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Boom Time in India: Wrestling the Inflation Monster

Published: July 05, 2011 in Knowledge@Australian School of Business
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After 15 years of astonishing growth, the Indian economy is now the world's 10th largest in terms of gross domestic product, and it's predicted to be literally top of the world by 2050. While that may seem a way off, it should be remembered that India's mighty growth phase – post-1947 independence – also was a very long time coming. Kaushik Basu, a professor of economics at Cornell University in the US and the chief economic advisor to the Indian Ministry of Finance, says two reforms had a major impact on India's economic surge – the removal of an arduous business licensing system and a dramatic lowering of tariffs. However, India continues to be criticised for over-regulation and is now challenged by the economic "disease" of alarming inflation. Basu tells Julian Lorkin of Knowledge@Australian School of Business that, while a disproportionate amount of his time right now may be taken up tackling "the inflation monster", India's growth story looks set to continue.

An edited transcript of the interview follows.


Knowledge@Australian School of Business: Let's start with the back story. What happened to the Indian economy after India achieved its independence in 1947?

Kaushik Basu: For the first 30 to 40 years, the economy grew very little. Very important things happened on the political front, the democratic structure was set up very, very successfully, but no one would describe India as an economic success story up to the mid-1980s. The country's gross domestic product used to grow at 3% to 3.5% per annum and most of it would be swallowed up by the population growth rate, which was very high. It was jocularly called the "Hindu rate of growth". Somewhere in the 1990s that all changed very dramatically over a relatively brief period. In the early years of independence, India was getting a lot of praise for its experiments with the democracy but very little for the economy.

Knowledge@Australian School of Business: Can we pinpoint exactly when the changed happened and what caused it?

Kaushik Basu: I put a finger on the early 1990s – from 1991 to about 1994. I think this is the predominant view. And it's easy to see what happened. With the first Gulf War (August, 1990 to February, 1991) in 1991, the Indian economy ran into a crisis for a very strange reason. At that time, India was not a very open economy so a disproportionate amount of our money came in as remittance from Indian workers in the Middle East. With the first Gulf War that source of money ran dry and India's balance of payments situation was on the verge of going bust. Big reforms were undertaken from 1991 to 1993 by the then Finance Minister of India (Manmohan Singh) who's now the Prime Minister of India. And within a year or two you could see the impact on the economy. In 1994, India began growing at 7% per annum; it grew for three consecutive years at that rate, double what I just called the Hindu rate of growth. That itself was a big surprise. India had been used to a hand to mouth existence. Then, in 1993, foreign exchange reserves started picking up from a customary US$5 billion, and over the next 14 years they reached US$300 billion. By 1994, the economy had picked up, but the really fast growth came from 2004/5.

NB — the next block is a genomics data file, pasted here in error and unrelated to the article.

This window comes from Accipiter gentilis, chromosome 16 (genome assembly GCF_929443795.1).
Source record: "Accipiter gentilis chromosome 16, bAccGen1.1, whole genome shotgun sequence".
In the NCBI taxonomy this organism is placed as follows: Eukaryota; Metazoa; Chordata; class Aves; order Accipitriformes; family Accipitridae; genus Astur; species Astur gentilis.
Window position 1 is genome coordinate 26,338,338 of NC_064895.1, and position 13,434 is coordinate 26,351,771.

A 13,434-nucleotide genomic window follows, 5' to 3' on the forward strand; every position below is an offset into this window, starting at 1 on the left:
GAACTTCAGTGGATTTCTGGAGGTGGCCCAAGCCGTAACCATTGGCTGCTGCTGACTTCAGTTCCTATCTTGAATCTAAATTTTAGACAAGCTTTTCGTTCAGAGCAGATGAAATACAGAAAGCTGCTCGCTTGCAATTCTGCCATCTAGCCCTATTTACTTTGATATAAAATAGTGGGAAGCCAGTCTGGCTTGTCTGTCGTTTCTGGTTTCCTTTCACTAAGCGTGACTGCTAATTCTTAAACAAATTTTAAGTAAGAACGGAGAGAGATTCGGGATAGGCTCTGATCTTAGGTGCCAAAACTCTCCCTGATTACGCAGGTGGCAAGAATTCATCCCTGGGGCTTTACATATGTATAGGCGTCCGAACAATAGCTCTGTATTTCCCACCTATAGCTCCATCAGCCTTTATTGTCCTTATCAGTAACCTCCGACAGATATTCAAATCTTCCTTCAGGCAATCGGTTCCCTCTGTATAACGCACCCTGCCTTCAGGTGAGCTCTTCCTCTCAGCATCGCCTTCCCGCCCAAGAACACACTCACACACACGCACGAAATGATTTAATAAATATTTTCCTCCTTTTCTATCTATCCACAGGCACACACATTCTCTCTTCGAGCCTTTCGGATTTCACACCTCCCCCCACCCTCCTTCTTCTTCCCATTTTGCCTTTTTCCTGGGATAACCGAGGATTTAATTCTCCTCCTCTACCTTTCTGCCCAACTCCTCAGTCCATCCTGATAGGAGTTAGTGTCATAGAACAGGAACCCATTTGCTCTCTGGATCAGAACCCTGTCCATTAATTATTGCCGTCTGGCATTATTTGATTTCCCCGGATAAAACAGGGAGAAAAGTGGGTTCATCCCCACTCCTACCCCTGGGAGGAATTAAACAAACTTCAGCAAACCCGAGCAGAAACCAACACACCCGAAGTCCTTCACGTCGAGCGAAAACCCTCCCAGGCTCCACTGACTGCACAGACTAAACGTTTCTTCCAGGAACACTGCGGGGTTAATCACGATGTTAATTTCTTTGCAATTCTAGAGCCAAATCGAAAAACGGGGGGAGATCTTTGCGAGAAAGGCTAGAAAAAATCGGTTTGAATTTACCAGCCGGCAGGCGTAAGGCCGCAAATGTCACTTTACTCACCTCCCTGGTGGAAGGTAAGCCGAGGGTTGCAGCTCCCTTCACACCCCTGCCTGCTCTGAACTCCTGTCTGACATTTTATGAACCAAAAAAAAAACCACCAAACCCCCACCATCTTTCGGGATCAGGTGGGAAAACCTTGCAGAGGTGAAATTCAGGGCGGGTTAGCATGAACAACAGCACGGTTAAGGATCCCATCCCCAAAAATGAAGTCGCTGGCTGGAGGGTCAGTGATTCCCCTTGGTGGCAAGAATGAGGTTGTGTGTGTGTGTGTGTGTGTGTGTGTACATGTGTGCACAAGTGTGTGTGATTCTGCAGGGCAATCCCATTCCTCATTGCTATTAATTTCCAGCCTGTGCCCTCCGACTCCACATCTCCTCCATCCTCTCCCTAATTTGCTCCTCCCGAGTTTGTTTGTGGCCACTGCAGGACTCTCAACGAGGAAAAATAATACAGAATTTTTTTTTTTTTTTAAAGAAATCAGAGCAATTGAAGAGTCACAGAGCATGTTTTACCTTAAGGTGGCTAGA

Knowledge@Australian School of Business: Are there any specific reforms that you can nail down as a real turning point?

Kaushik Basu: There were many reforms. If I had to, I would pin down two. Firstly, India had a notorious industrial licensing system, so if you wanted to start up a farm you needed a licence and you will be given a run for your money to get that licence, with the consequence that new enterprises often could not start up. This was revoked in 1991. The licensing system was basically thrown out of the window. Secondly, from the time of independence, India has always been a very culturally open society. We would get movies from Hollywood, and newspapers and other media (from around the world), but we were not a very open economy. We used to raise our tariff rates and not allow foreign goods to come in. There was a dramatic lowering of tariffs from 1991 to 1993. So opening up the international sector was a major reform and the industrial de-licensing was a major reform. There were other things but, for the drivers of the take-off, I would point to these two.

Knowledge@Australian School of Business: Bringing down tariffs was quite controversial at the time. Now many countries are looking at increasing tariffs. Is there a lesson for the rest of the world here from comparing a country with and without tariffs?

Kaushik Basu: There are advantages in a crisis. There are things you can do which you would not be able to do at another time. I'm in no two minds about the need to bring down tariffs and keep them at a very low level – you want trade to be as open as possible. I think it's worth doing for all countries. Very often it's tied up with currency flows. Do you open the gates to currency flows fully or not? I should tell you India has restrictions on that so we allow current account flows, but on huge capital movements there are some restrictions. Opening up trade, lowering tariffs, but keeping some restrictions on capital flows, because we don't want destabilising of the currency – this combination is working very well for India. If you're going to the US to study and you are going to take quite a bit of money out, there are no problems. But if you want to invest in another country, there are some restrictions still on that.

Knowledge@Australian School of Business: If we look at growth, the GDP in India is powering ahead quite strongly. If you look at purchasing power parity, which compares the long-term relative price levels of different countries, India's now number four in the world. It's a surprise for many people.